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Black-Oriented Museums Lack Black Athlete Donors
WASHINGTON, D.C.—*A number of African American-themed museums across the country have launched and are currently operating with few donations from wealthy African American celebrities or athletes.
Washington Post writer Darryl Fears cites the recent opening of the $75 million Muhammad Ali Center in Louisville as an example of just how little financial support has come from wealthy blacks.
Officials there recruited sports commentator Bob Costas and Rep. Gregory Meeks (D-N.Y.), a boxing aficionado, to raise money from athletes. They were shocked at the lack of support.
“I was grossly disappointed,” Meeks said. “I know there have been difficulties with several . . . professionals who are paid well and might not be paid well if it were not for Ali breaking that [racial] barrier.
“We called and oftentimes we didn’t get called back. Then I tried to get other people who called, people who had connections, and we heard, ‘I’ll get back to you on that,’ and they never got back to us. I never thought in my wildest dreams that it would be difficult to raise money for Ali.”
While Meeks wouldn’t name the celebrities and sports stars who were solicited, a top administrator at the Ali Center, who spoke on the condition of anonymity for fear of being fired, said former basketball stars Michael Jordan and Charles Barkley were contacted, as were golfer Tiger Woods and fight promoter Don King. Actor Will Smith, who was nominated for an Academy Award for his movie portrayal of Ali, was also contacted, the administrator said. None contributed.
After a two-year campaign, only one black contributor, ex-heavyweight champion Lennox Lewis, who is British, gave a substantial amount, $300,000.
“We have yet work cut out for us to cultivate the interest of African Americans and athletes of many cultures,” said Michael Fox, executive director of the Ali Center. “It hasn’t happened yet at the level we expected. I think it has been a disappointment to date.”
Fears writes that black people are, in fact, generous when it comes to charitable contributions. A 2003 study reported in the Chronicle of Philanthropy noted that black Americans who give to charity donate 25 percent more of their discretionary income than white donors.
In the Coalition for New Philanthropy’s 2004 study of minority giving in the New York City area, black Americans of all age groups contributed just slightly more than the nation’s other two major ethnic groups, Latino and Asian. But art museums and cultural centers were low on the priority list of all minority groups. As the Ali Center fundraisers discovered, their money goes instead to churches, schools and scholarships.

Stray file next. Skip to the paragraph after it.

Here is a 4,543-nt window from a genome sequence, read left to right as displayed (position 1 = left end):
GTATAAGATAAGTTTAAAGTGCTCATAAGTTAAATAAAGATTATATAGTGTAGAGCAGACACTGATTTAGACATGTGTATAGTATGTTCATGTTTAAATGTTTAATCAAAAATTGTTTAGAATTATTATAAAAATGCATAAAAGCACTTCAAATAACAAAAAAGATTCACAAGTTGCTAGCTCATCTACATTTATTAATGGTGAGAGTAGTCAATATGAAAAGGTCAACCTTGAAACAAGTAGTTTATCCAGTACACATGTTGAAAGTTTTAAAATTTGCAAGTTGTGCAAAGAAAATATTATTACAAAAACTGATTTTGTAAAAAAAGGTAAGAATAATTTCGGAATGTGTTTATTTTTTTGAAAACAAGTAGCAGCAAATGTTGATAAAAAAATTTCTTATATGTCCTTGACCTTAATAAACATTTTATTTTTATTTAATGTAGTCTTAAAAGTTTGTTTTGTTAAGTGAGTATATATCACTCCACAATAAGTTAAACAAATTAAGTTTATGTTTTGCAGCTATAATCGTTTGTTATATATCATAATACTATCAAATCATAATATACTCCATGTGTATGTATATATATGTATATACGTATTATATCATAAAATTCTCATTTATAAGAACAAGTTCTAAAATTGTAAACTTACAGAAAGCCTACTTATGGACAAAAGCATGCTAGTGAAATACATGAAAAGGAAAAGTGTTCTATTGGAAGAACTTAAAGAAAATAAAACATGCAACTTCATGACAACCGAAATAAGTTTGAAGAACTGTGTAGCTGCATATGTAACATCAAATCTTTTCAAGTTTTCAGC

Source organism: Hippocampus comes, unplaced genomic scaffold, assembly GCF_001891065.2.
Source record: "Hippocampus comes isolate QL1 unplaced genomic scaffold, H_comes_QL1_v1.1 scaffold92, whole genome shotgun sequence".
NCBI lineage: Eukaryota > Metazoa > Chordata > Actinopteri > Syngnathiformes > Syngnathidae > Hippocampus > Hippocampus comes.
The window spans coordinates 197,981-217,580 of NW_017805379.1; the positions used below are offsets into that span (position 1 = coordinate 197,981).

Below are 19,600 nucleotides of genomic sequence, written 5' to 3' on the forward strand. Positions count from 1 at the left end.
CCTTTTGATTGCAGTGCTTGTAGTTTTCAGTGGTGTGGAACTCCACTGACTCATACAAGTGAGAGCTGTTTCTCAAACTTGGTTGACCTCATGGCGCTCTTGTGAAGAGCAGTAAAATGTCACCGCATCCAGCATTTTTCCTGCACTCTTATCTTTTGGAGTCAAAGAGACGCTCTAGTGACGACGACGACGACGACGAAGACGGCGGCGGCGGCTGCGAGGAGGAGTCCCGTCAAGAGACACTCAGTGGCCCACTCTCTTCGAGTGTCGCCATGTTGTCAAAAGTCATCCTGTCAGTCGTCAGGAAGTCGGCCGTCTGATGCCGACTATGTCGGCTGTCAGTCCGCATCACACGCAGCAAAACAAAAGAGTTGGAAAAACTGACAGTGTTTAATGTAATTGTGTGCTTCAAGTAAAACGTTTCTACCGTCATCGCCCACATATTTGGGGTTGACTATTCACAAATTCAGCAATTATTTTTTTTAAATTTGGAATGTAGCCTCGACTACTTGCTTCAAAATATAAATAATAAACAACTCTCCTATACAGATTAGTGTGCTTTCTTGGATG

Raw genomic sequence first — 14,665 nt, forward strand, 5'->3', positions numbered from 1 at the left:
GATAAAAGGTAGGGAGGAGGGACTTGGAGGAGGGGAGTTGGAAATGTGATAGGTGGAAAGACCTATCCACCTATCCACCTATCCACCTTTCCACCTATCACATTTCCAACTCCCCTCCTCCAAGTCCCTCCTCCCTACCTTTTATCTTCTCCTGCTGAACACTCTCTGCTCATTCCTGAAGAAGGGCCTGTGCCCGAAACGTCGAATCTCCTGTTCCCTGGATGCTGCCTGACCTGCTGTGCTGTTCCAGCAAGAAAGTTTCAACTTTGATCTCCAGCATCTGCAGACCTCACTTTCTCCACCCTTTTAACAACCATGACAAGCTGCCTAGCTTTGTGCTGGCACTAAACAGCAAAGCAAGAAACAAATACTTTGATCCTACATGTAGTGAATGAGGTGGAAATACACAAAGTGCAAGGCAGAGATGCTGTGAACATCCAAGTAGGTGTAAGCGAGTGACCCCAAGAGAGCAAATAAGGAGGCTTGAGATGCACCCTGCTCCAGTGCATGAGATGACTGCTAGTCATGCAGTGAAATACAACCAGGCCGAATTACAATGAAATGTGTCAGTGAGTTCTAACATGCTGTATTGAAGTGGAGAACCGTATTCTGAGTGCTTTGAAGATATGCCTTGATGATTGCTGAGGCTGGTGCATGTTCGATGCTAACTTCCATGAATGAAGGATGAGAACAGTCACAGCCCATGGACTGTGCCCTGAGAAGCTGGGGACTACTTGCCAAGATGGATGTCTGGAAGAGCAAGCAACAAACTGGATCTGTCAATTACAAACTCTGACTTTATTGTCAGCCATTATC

“Art is important in some parts of the black community, but if you’re giving money and have to choose between education and giving to a museum, you would give to education,” said Mary Beth Gasman, an assistant professor at the University of Pennsylvania who wrote a book on black philanthropy.
She adds that a major reason why black Americans have not stepped up is that most were not asked, in the belief that they did not have money. On the other hand, she said, wealthy black donors were asked too often.
“I can’t imagine how many times Michael Jordan is asked to contribute money,” Gasman said. “He can’t give to everything.”
Estee Portnoy, Jordan’s spokeswoman, would not confirm or deny to the Post that he was called. “We never comment on Michael and Juanita Jordan’s financial contributions,” she said.
Scott Novak, Woods’s spokesman, said the golfer declined the Ali Center’s request because he committed $25 million to building the Tiger Woods Learning Center in Anaheim, Calif., which will open next month. “Tiger Woods has great admiration for Muhammad Ali’s career and legacy,” Novak said.
Barkley, who called Ali one of his greatest heroes during a recent radio talk show, could not be reached. But in a new introduction to his book “Who’s Afraid of a Large Black Man?” Barkley said he frequently gives to charities. He bought four houses in Georgia for Hurricane Katrina victims, according to the book.
Smith’s representatives said the actor was never asked to contribute money. Smith was on the set in San Francisco and did not attend the gala, but submitted a taped tribute to Ali that was shown during festivities.
In the past two years, writes Fears, at least seven major black museums, cultural centers and memorials, amounting to about $1 billion in capital costs alone, have opened or gone into planning, including a Smithsonian national African American museum in Washington.
The Reginald F. Lewis Museum of Maryland African American History & Culture opened this year in Baltimore, not long after the National Underground Railroad Freedom Center’s opening in Cincinnati last year. San Francisco opened its Museum of the African Diaspora in the past week. The National Slavery Museum in Fredericksburg and a memorial to the Rev. Martin Luther King Jr. in Washington are in the works.
The largest black museum, the Charles H. Wright Museum of African American History in Detroit, where Rosa Parks’ body was viewed recently, is struggling for money and attendance. The African American Museum in Philadelphia, with its half-million dollar debt, was nearly forced to shut its doors for good this year.